Asian deer species has an important conservation story
Thriving in zoos, species was declared extinct in the wild
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BRONX, NEW YORK – April 21, 2017 – The herd of Père David's deer (Elaphurus davidianus) at the WCS’s (Wildlife Conservation Society) Bronx Zoo just got a little larger. Four fawns were born in April and are on exhibit with the herd.
The four fawns, two males and two females, are all born to different mothers. A male and a female were born on April 7, and the other two deer were born on April 15.
The Père David's deer might seem somewhat unassuming, but the species has some adaptations unlike any other deer. They have long tails, branch-like antlers, and splayed hooves that would indicate that they are adapted to live in a marsh-like environment, but no one knows for sure how the species evolved or the environment it once lived in the wild.
Père David's deer, also known as milu, are endemic to China, but only fossil records give clues to the species’ original rage and habitat. Centuries of hunting and habitat loss drove the species to the brink of extinction. By the 1860’s the species was all but gone.
During the Qing Dynasty (1616-1911), a herd of the deer were kept by the Emperor in the Nanyuang Royal Hunting Garden just outside of Beijing. The area was completely isolated from the outside world and heavily guarded.
A French missionary, Père Armand David, came across the garden and protected herd of deer in 1864. He was able to take possession of several animals which he smuggled out of China to Paris in 1866.
In later years, flooding of the Yongding River destroyed the Royal Garden and most of the herd escaped and were killed by hunters. The remaining animals in the garden were killed when the garden was occupied during the Boxer Rebellion in 1900.
The few Père David’s deer sent to France were bred for private collections throughout Europe. In the early 1900s, 18 animals were brought to an estate in the United Kingdom to breed in an effort to save the species from extinction.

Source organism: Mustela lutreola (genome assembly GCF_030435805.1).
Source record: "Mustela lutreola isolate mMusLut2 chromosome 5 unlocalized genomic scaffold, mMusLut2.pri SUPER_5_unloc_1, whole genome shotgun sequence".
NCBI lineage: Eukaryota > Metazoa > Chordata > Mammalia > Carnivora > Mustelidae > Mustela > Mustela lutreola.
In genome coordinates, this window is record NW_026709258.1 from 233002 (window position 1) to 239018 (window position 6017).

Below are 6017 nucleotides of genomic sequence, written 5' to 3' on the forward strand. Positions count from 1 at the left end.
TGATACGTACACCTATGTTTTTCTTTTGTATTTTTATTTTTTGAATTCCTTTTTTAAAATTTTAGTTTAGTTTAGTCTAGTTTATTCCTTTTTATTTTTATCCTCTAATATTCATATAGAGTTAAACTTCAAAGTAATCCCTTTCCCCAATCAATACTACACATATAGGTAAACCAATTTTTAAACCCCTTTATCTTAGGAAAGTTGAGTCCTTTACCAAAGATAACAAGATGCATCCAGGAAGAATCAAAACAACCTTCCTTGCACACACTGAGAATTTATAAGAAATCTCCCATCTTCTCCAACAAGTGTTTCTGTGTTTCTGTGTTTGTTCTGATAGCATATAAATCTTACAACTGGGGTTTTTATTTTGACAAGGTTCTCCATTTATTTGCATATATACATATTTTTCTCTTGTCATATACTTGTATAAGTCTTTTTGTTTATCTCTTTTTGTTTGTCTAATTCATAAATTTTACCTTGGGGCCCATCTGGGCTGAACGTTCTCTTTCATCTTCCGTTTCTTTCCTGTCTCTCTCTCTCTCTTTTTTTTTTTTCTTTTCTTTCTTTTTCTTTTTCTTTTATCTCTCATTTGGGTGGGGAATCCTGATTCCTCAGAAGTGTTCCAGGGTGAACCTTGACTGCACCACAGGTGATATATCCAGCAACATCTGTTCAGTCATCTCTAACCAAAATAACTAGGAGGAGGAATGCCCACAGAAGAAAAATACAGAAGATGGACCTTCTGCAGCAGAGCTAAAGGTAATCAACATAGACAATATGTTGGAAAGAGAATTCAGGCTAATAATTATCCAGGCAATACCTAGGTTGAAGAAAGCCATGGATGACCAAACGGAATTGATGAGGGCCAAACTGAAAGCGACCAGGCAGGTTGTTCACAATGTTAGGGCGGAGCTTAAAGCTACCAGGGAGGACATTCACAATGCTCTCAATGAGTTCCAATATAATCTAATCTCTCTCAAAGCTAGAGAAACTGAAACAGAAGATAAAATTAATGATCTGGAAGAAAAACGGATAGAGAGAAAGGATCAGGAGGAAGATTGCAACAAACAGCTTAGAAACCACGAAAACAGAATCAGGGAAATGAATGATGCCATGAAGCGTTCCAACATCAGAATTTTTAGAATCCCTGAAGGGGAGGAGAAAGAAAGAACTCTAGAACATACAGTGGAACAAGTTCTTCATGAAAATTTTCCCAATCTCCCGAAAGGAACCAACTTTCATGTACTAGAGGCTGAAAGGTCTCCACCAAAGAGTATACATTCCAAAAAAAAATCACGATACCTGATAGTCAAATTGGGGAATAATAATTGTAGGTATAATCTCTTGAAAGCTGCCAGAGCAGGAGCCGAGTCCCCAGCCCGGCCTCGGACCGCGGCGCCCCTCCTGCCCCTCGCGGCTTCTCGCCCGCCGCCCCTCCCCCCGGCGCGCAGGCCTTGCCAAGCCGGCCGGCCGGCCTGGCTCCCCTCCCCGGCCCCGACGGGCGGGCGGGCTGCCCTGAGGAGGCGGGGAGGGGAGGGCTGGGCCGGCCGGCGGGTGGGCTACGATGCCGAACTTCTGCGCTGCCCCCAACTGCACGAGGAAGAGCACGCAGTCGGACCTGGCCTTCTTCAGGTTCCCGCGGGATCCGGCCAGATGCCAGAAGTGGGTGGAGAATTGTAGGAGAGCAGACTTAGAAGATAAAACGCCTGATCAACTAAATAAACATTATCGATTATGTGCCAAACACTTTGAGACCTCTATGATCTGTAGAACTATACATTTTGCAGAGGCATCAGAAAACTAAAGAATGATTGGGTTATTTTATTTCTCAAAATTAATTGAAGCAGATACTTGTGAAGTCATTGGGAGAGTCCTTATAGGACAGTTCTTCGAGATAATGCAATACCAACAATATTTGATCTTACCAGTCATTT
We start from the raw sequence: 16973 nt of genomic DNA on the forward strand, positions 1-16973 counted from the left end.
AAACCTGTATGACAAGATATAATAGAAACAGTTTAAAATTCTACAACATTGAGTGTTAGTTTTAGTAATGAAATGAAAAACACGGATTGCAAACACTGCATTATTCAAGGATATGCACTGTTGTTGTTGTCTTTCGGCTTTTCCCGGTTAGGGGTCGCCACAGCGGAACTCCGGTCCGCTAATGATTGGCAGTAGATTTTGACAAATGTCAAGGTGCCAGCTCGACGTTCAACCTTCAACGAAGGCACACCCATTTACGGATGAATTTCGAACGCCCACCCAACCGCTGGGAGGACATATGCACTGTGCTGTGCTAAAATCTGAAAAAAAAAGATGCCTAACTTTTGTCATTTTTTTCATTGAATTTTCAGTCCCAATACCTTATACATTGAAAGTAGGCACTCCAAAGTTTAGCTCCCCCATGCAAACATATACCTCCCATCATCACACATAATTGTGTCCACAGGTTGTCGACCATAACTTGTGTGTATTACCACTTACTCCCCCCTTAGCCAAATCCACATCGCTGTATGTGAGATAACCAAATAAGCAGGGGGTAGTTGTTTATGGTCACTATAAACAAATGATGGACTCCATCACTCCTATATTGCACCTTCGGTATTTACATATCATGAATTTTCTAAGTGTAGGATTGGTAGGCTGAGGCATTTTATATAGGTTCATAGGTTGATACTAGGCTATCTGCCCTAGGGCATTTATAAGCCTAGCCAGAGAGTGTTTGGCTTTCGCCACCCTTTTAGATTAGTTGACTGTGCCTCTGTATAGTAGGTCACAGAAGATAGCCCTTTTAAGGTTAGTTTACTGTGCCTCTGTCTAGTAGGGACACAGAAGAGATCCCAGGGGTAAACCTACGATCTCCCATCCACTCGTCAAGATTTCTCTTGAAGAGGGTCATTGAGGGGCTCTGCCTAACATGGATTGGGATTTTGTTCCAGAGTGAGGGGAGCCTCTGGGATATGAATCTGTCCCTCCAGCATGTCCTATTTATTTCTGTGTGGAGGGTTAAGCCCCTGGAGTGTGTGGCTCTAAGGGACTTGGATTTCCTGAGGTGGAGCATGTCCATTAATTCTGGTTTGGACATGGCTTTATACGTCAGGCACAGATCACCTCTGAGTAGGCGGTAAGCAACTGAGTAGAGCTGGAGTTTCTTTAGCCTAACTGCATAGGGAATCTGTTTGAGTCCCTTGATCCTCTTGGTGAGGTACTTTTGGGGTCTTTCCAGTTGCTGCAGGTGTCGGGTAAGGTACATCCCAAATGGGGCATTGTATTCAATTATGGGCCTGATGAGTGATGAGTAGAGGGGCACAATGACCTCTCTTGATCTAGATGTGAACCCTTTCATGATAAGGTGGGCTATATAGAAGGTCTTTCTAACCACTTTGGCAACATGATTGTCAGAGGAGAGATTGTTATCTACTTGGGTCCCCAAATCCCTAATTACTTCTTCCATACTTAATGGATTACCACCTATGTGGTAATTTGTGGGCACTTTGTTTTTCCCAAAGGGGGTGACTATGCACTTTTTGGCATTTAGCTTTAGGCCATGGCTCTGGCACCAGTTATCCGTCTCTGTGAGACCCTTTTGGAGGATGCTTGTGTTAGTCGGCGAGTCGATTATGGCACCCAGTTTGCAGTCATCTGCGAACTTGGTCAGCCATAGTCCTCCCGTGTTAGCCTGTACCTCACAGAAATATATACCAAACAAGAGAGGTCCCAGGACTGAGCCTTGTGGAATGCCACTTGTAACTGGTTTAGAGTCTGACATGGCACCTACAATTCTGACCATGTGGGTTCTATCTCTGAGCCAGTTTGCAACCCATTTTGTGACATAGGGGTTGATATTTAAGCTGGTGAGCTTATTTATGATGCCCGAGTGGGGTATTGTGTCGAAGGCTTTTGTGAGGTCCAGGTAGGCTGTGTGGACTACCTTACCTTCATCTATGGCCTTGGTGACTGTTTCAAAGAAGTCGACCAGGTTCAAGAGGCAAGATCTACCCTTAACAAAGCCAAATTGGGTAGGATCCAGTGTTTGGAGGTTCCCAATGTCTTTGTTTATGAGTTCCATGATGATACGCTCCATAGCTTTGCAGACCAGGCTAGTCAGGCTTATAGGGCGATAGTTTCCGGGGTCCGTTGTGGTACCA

Today, Père David’s deer exist only in human care. They roam in deer parks, ranches, zoos, and have returned to China to live in reserves. The species is classified as Extinct in the Wild by the International Union for the Conservation of Nature (IUCN).
The Bronx Zoo has maintained a herd of Père David Deer since 1946 and, including the four new fawns, has produced 165 offspring over the years. The species is bred at the Bronx Zoo as part of the Species Survival Program (SSP), a cooperative breeding program designed to enhance the genetic viability of animal populations in zoos and aquariums accredited by the Association of Zoos and Aquariums (AZA).
WCS’s Bronx Zoo is open daily from 10:00 a.m. to 5:00 p.m. weekdays, 5:30 p.m. weekends from April to October; 10:00 a.m. to 4:30 p.m all days November to March. Adult general admission is $19.95, children (3-12 years old) $12.95, children under 3 are free, seniors (65+) are $17.95. Parking is $16 for cars and $20 for buses. The Bronx Zoo is conveniently located off the Bronx River Parkway at Exit 6; by train via the #2 or #5 or by bus via the #9, #12, #19, #22, MetroNorth, or BxM11 Express Bus service (from Manhattan that stops just outside the gate.) To plan your trip, visit bronxzoo.com or call 718-367-1010.
WCS (Wildlife Conservation Society) MISSION: WCS saves wildlife and wild places worldwide through science, conservation action, education, and inspiring people to value nature. To achieve our mission, WCS, based at the Bronx Zoo, harnesses the power of its Global Conservation Program in nearly 60 nations and in all the world’s oceans and its five wildlife parks in New York City, visited by 4 million people annually. WCS combines its expertise in the field, zoos, and aquarium to achieve its conservation mission. Visit: newsroom.wcs.org Follow: @WCSNewsroom. For more information: 347-840-1242.